On the shores of Xilantra, one of the largest of the colonial isles of Cellinor, in the principalities of The Isles of Dread, lies a small port town named New Perrin. Like a raised and infected bite from one of the insects that dwell there, it stung. It ached. It itched those who had to live there, wondering how long it would be around.
New Perrin itself was nothing exceptional for most of it’s difficult existence. There were a few streets, and a “governor’s” estate. It was though also a judicial hall which served as the governor’s dining room when the accused were not being judged. Of course the Governor also served as chief judge of the colony owing to the fact it had for many years no chief Temple, or clergy thereof. The governor of New Perrin, wasn’t always serving as governor, nor presiding over the accused, he also was making bread, in the colonial town’s only bakery. Such was the town of New Perrin. It was said that life there was so hard it took one man three days to feed himself for a single day.
Little of New Perrin was exceptional at all, except of course for the denizens of the isle. You see, the first explorers to drop anchor in the little natural harbor on the south side of Xilantra became stranded and were waylaid by sahuagin, the sealizard men which Celns now called “underwater pirates”. Little is known about this attack but what is known is that during the battle, when the Celn sailors holed themselves up in their last defended ship, the island’s inhabitants, what today are known as “lizardfolk” stormed the sahuagin from the beach and essentially saved the entirety of this Celn expedition.
As thanks for this brave deed, the Celns set up a settlement on the isle at the river mouth there and traded with the lizardfolk. Many of them were intelligent enough to learn speech as we know it and because of their fascination with metal weapons and armor, they became purveyors of anything the Celns wanted. Being a curious race, several of the reptilian creatures became fascinated by the elements of Celn society once they could speak common, especially the idea of the divine power of the flame. A particular Captain, who was ordained in the Iron Order himself, invited them to become branded through the Order’s ritual, and in so doing the lizardfolk pledged their undying allegiance. Of course, this allegiance came at a price, one which they would only later discover.
As the years turned to decades, several of the leaders of that first expedition moved on. Others moved in. One of them, a powerful member of the Order of Crimson from Cillandar, had decided to seek solace in Xilantra, in order to find his way and established a Temple Light which attracted others seeking illumination, especially from Far Realm. While on the island, he is said to have wandered into the jungle whereby he observed one of the lizardfolk’s holy rituals. Disgusted and enraged by what he witnessed there, he returned to the port town of New Perrin where he instituted what was later known as “The Code Writ of the Colonial Isle of Xilantra Concerning Less Civilized Races and Halves”. The lizardfolk considered the brand a badge of honor and respect, wanting to align themselves with a much powerful people in their view, the Celns. However, the brand also sealed their servitude. Within a few years and at the behest of this Captain as well as the new doctrine, the many branded reptile men were brought for reconditioning and illumination. Not all came willingly, and on the 22nd year of the town’s establishment, the island’s lizardfolk rose up against the Celns and fought a battle which nearly burnt the upstart colony to the ground, literally. Many Celns were said to be massacred, and as retribution for the uprising in the next several weeks that followed, Shield infantry marched into the jungle destroying every lizardman dwelling they could find.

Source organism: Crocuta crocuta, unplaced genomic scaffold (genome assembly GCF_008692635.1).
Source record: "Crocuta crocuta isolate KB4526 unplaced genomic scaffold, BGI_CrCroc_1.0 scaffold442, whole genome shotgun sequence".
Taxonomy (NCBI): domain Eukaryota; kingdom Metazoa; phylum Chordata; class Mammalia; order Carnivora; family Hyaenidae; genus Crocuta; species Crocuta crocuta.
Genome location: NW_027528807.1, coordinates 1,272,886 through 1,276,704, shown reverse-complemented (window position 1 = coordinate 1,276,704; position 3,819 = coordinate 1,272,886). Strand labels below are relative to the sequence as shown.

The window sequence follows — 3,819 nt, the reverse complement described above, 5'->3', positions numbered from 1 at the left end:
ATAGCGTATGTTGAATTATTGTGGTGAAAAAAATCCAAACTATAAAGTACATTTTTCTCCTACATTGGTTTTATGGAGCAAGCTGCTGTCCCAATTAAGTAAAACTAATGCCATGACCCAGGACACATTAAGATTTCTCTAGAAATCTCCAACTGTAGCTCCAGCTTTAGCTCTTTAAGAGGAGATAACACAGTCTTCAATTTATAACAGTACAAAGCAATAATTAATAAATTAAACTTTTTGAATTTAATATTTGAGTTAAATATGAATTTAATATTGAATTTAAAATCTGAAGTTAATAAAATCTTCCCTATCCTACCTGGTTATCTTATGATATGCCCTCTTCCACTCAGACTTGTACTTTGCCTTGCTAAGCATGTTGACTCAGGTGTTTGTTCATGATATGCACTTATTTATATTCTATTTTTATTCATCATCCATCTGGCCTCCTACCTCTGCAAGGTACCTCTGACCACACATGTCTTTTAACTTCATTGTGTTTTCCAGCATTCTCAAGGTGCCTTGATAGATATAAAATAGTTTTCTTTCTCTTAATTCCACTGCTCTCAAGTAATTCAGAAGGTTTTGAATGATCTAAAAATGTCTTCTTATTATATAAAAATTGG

The few that were young, were taken in, branded, and as they grew, were kept to do what lizardfolk do best. But none ever forgot what happened that midsummer night.
Thrak Yak was one of those small creatures captured by the Celns during those first raids into the islands’ interior. Small for his age, he had always regarded the brand that he had been given as a sign of his destiny. To lizardfolk, destiny was something that one took very seriously, and so to him the brand and it’s call was sacred. He had been meant for something larger in life than just this island home. He was smart, for a lizardman. He learned the common tongue quickly and learned his place even quicker. Protecting his Celn patrons was just the start of his destiny to come he was sure. Named after the sounds he often made when he stumbled over the human’s language, Thrak was a favorite, even among the less scaly. In particular, he seemed to attract the human’s children who would sometimes seek him out in packs, to ride on his back or try to “jump the tail”. His duty was to guard the walls and look out for sahuagin and other enemies that might come by sea. But like most days, the day he was to become hunted, there was little to do.
And so the children had found him once more.
To be continued…